Hideki Irabu was supposed to be a great pitcher in the Yankee rotation, but that never happened. He never had an ERA under four and had a brutally awful first season when his ERA skyrocketed above seven. Joba Chamberlin was supposed to be an ace. The Nebraskan star had such high expectations that the team had an entire set of rules to keep him healthy. Sadly, for the Yankees the only thing that these rules did was keep him off the mound. He never was able to be a pitcher who was able to eat innings and injuries forced him into bullpen duty. And then there was the 2004 first-round draft pick Phil Hughes. Hughes had some glimpses of hope, most notably winning 18 games in 2010, but injuries and the homerun ball moved him lower and lower down the depth chart. During his contract season last year, the bottom fell out as Hughes went 4-14 with an ERA over five. Not the type of contract year he was looking for.
This season with Masahiro Tanaka, expectations are even higher than the others after he signed a seven year $155 million contract. After having an undefeated 24-0 season in Japan, the Yankees are literally banking on him to be an ace. If he fails, there is a good chance that the team will, too.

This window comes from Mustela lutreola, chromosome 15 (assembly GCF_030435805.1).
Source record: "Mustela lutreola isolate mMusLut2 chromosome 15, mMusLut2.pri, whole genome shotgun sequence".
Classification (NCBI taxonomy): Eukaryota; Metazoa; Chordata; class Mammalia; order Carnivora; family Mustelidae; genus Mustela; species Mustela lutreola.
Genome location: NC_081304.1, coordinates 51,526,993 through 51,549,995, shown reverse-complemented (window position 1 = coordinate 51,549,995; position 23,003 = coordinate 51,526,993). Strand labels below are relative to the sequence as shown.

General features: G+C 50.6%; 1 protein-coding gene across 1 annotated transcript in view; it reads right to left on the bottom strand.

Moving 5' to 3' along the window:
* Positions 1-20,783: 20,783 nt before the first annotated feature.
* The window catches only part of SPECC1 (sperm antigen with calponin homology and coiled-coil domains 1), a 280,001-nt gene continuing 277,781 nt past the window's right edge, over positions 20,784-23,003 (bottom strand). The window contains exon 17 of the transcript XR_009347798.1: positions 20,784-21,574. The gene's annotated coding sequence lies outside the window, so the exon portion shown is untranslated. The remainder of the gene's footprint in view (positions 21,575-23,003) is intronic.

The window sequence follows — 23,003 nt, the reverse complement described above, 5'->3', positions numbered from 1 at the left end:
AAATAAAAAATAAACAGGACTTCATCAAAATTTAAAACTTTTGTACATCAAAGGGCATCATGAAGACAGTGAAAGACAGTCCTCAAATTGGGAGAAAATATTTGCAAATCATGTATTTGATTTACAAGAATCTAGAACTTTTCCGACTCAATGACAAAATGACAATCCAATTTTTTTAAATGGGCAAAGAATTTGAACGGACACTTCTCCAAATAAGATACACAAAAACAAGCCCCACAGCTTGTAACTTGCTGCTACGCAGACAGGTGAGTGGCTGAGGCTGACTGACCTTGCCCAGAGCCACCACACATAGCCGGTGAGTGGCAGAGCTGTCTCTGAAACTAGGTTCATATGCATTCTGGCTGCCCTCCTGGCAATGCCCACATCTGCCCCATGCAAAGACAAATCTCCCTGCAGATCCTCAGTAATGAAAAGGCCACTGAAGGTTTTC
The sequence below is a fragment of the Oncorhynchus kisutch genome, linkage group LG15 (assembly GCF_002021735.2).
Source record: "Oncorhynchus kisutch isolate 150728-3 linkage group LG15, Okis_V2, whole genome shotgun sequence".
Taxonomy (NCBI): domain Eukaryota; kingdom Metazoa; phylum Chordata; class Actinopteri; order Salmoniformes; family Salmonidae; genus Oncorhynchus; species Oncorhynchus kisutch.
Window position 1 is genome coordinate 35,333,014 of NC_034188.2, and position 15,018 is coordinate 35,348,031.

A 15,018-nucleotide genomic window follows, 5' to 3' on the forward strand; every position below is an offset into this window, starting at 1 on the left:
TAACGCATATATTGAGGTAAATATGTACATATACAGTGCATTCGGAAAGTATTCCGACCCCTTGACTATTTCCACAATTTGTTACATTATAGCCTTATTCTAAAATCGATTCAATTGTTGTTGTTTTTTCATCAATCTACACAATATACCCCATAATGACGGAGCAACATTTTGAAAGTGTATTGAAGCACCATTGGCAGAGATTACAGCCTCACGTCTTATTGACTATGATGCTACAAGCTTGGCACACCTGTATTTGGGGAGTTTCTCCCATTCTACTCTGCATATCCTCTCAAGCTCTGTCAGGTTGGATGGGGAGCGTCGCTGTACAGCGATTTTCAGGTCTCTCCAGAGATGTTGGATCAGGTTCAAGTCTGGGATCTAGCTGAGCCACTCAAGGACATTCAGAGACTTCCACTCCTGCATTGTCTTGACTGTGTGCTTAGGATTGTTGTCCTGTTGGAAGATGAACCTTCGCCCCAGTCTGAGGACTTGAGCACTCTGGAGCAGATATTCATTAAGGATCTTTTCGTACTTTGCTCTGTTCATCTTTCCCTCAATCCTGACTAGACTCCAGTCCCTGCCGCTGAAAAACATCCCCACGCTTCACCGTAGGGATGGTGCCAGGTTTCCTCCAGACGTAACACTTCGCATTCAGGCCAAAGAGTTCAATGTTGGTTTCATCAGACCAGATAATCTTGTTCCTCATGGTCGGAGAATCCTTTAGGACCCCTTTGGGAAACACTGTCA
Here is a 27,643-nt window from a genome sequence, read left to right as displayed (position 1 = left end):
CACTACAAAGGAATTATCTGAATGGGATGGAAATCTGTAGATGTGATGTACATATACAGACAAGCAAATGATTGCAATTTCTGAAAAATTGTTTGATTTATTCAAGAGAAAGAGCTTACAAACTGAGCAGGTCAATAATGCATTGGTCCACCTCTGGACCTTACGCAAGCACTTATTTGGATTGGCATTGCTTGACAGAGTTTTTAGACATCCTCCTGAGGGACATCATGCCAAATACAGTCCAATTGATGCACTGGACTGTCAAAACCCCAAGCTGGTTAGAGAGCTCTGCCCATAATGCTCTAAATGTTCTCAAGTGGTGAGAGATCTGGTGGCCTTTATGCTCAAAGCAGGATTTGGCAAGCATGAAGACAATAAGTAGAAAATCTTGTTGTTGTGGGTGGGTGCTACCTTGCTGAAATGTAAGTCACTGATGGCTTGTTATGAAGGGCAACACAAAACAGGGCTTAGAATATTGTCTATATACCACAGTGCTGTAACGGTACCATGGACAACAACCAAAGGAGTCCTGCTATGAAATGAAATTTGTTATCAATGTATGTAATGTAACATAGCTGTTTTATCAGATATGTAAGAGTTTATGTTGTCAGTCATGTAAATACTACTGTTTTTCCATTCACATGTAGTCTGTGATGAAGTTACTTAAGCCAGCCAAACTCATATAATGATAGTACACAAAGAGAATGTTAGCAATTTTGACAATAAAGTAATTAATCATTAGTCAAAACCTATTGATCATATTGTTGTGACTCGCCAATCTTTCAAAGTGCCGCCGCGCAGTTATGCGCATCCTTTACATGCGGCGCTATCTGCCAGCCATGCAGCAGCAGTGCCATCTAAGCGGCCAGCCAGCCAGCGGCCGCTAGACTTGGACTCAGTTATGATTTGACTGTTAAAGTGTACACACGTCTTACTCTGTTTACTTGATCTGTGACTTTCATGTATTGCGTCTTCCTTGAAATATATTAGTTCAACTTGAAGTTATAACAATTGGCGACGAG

At just 25 years old, the club took a big gamble with a pitcher who has zero big league innings. They based their gamble on the belief that Tanka was the best pitcher available on the market and by signing the international free agent, the club didn’t even need to give up a prospect.
The belief that Tanaka is the best is supported in many ways. His career record in Japan is 99-35 and he has only lost nine games in his past three seasons combined. Tanaka’s astonishing career ERA is 2.30 and it is been under two for the past three seasons. Strike outs also come often when he is on the mound. He has averaged 8.5 strikeouts per nine innings in his career, and struck out 241 hitters during 2011. Scouts have raved about his splitter that drops off the table. At Yankee stadium his splitter should be a huge plus pitch. After pitching his team to a championship last season, and pitching in the World Baseball Classic, Tanaka has plenty of big game experience which will be expected to continue in New York.
But with these positives, there are also several concerns. First there is the question of how his game will translate over to the major leagues. Will he be another Yu Darvish or will he pitch like Hideki Irabu? Will he stay healthy throughout the contract? At just 25 years old his arm has already logged 1,315 innings of work. Arms with that much work have a track record of breaking down.
The way the rotation has been the past few seasons, the Yankees don’t need Tanaka to pitch well, they need him to pitch great. Adding him to the Yankee rotation has instantly improved the Yankees chances to compete in the always competitive AL East. With the bloated contract that Tanaka signed, he will be unfairly expected to be an ace from day one. If his transition is smooth, the improved Yankees ball club could be looking at a long October stay.
Statistics Provided by Baseball Reference